US Fed – No rate change, forecasts could move markets
EZ – September industry sentiment expected to remain at high level
Will FOMC confirm its forecast of another rate hike before year-end?
The most watched event next week will be the meeting of the US Fed's rate-setting body (FOMC). An interest rate hike is highly unlikely.
However, the economic data coming from the US in recent months would not speak against a hike and less support for the economy from interest rates. The data released over the last few weeks showed strong expansion of the economy in 2Q and this is likely to have continued in 3Q, at least until hurricanes Harvey and Irma hit. The devastation caused by the two hurricanes is likely to trigger a severe drop in the economy's growth rate compared to 2Q, although only temporarily. The growth dynamics of the US economy will be decisive; these were only interrupted by the hurricanes and should again lead to a higher pace of growth in 4Q. The inflation indicator most relevant for the FOMC (PCE core inflation) has come down considerably compared to the initial months of the year. However, this was due to one-off impacts from very few product categories, a fact that was also acknowledged by the FOMC.
Nonetheless, the main reason why a rate hike rate next week is highly unlikely is the lack of preparation of the markets by FOMC members for such a step. Since the markets are pricing in a zero probability of a rate hike next week, FOMC members would likely have issued a warning if they were planning otherwise, as happened in January and February of this year, when FOMC members "corrected" market expectations for unchanged rates at the FOMC's March meeting.
So what do we expect from next week's meeting? It will be exciting, even though interest rates are set to remain on hold. The markets will focus on projections by FOMC members. At the previous meeting in June, the median estimate was equivalent to another rate hike before the end of the year. Should this be confirmed next week, a rate hike at the December meeting would become highly likely. A correction of market expectation would follow, as the markets are currently giving a rate hike in December a probability of slightly less than 50%. Further, the FOMC member's outlook for 2018 will be crucial. The median in June called for three rate hikes next year.
Further, we expect a decision next week on the start of the reduction of the Fed's securities portfolio. The procedure was already announced and foresees a monthly reduction of the portfolio by USD 10bn, which will be achieved by not fully reinvesting principal payments. The monthly amount not reinvested is set to rise by USD 10bn every three months until USD 50bn is reached. At this pace, the so-called balance sheet normalization will take years, even considering that the security holdings will not be reduced to pre-crisis levels, as has been communicated by the FOMC. We expect the start of the whole process to be announced next week for October. We do not expect any significant market impact from this decision, as the FOMC has quite clearly prepared the markets to expect the start of balance sheet normalization before the end of this year.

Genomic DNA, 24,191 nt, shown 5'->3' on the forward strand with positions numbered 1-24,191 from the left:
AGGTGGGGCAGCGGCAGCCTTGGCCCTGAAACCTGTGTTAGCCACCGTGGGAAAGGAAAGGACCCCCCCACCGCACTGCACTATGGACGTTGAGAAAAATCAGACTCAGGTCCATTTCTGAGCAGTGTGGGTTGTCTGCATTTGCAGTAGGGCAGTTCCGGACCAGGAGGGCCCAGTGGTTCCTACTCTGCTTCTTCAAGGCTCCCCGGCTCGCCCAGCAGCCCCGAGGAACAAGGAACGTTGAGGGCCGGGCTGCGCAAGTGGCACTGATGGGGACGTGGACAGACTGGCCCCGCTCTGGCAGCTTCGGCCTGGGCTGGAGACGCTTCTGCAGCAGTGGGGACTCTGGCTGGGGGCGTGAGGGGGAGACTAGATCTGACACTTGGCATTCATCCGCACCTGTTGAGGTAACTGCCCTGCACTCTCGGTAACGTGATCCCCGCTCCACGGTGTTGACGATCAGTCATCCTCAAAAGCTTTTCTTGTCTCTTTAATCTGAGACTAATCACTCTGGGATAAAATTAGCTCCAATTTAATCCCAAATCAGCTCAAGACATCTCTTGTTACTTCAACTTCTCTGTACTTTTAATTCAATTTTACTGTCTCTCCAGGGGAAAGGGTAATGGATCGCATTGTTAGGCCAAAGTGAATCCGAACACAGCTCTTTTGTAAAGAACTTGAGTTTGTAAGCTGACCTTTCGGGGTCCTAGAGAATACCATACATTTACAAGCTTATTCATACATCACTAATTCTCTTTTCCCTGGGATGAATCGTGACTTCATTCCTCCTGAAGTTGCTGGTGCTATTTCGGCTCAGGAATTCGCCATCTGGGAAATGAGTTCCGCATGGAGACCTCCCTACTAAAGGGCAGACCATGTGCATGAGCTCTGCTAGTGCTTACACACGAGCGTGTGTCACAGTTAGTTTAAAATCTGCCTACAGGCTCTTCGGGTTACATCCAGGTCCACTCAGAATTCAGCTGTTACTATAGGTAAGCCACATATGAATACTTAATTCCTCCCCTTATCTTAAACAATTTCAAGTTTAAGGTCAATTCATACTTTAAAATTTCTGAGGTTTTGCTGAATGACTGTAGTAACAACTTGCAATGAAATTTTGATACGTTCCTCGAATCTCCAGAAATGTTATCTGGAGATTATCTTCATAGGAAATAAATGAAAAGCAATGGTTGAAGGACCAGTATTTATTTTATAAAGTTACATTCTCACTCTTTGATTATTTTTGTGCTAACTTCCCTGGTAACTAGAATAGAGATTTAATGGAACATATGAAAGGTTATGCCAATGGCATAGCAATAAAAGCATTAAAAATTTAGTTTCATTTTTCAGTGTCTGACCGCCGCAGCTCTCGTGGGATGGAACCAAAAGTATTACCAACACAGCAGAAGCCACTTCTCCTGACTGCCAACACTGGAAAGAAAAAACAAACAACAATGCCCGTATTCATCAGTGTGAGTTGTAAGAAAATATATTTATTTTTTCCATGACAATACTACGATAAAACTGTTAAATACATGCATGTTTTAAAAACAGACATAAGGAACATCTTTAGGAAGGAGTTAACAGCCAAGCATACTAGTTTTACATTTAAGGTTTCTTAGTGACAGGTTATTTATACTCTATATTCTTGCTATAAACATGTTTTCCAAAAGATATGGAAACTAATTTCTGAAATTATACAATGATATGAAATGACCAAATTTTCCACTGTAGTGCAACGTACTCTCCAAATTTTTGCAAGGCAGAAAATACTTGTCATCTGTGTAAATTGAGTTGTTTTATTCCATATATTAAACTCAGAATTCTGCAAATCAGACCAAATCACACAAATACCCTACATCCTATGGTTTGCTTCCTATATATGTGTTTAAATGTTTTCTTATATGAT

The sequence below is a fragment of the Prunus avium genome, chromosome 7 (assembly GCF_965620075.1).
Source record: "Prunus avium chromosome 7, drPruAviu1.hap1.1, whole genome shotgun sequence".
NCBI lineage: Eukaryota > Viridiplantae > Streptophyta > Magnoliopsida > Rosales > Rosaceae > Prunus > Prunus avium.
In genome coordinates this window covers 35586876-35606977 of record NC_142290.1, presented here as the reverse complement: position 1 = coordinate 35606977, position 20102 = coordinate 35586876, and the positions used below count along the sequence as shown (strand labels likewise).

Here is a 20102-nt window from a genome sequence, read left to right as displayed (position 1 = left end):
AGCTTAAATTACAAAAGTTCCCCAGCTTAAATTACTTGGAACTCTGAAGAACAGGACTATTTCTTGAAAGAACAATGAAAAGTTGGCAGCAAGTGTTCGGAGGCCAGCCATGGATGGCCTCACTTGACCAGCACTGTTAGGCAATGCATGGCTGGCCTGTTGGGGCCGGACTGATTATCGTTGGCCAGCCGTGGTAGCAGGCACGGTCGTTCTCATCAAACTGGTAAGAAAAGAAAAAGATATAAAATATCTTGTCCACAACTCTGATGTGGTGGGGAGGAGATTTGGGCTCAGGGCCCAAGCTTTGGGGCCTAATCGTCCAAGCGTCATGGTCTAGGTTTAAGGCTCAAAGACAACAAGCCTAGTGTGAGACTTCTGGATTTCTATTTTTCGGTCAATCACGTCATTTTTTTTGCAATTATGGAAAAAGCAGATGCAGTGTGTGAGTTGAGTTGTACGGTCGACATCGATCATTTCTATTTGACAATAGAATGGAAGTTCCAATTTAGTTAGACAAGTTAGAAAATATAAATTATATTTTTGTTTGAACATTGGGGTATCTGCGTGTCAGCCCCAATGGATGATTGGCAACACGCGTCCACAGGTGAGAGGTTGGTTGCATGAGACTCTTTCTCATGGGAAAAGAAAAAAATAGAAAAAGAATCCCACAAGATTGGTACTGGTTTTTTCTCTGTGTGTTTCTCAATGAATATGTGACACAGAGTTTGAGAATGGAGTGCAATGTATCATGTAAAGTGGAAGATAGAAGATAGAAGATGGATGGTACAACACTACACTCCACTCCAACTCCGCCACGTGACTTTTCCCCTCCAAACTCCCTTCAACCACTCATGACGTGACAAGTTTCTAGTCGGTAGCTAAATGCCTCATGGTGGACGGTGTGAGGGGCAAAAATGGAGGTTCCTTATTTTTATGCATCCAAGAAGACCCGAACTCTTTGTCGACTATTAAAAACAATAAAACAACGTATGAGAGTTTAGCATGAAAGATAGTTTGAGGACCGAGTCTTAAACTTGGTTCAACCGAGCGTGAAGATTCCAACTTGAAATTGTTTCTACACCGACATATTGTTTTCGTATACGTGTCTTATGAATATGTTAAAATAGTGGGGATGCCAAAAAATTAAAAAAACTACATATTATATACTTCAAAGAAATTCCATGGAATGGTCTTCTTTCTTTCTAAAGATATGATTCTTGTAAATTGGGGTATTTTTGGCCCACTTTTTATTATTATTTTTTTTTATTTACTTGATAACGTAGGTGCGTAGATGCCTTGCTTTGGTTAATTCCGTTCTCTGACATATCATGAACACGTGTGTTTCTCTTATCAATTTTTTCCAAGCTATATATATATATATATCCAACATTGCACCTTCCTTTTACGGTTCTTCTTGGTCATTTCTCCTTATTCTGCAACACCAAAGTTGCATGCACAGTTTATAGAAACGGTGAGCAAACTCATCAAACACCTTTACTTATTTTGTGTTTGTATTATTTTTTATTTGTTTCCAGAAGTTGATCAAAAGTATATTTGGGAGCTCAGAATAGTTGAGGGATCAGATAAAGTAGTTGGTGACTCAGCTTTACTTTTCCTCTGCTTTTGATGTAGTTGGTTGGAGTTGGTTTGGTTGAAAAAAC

EZ – September industry sentiment (PMI) expected to remain at high level
Next week (September 22), a flash estimate for September industry PMI data for the Eurozone, Germany and France will be released. After a slight decline, sentiment rebounded in August to the record-high levels seen in June. The upswing in August was led by Germany, the Netherlands and Austria. Domestic demand remained robust, whereas foreign demand picked up strongly to levels not seen for 6.5 years. This had a positive impact on order balances as well as job growth. Furthermore, price pressure gained momentum.
We expect Eurozone industry sentiment to remain clearly in expansionary territory in September, although it may slow down somewhat compared to the August data. The global environment remains favorable for the Eurozone, while capital flows to Emerging Markets continued and prices for cyclically sensitive commodities are charging ahead. We expect GDP growth in the Eurozone in 3Q17 of around 2.1% y/y.
This document is intended as an additional information source, aimed towards our customers. It is based on the best resources available to the authors at press time. The information and data sources utilised are deemed reliable, however, Erste Bank Sparkassen (CR) and affiliates do not take any responsibility for accuracy nor completeness of the information contained herein. This document is neither an offer nor an invitation to buy or sell any securities.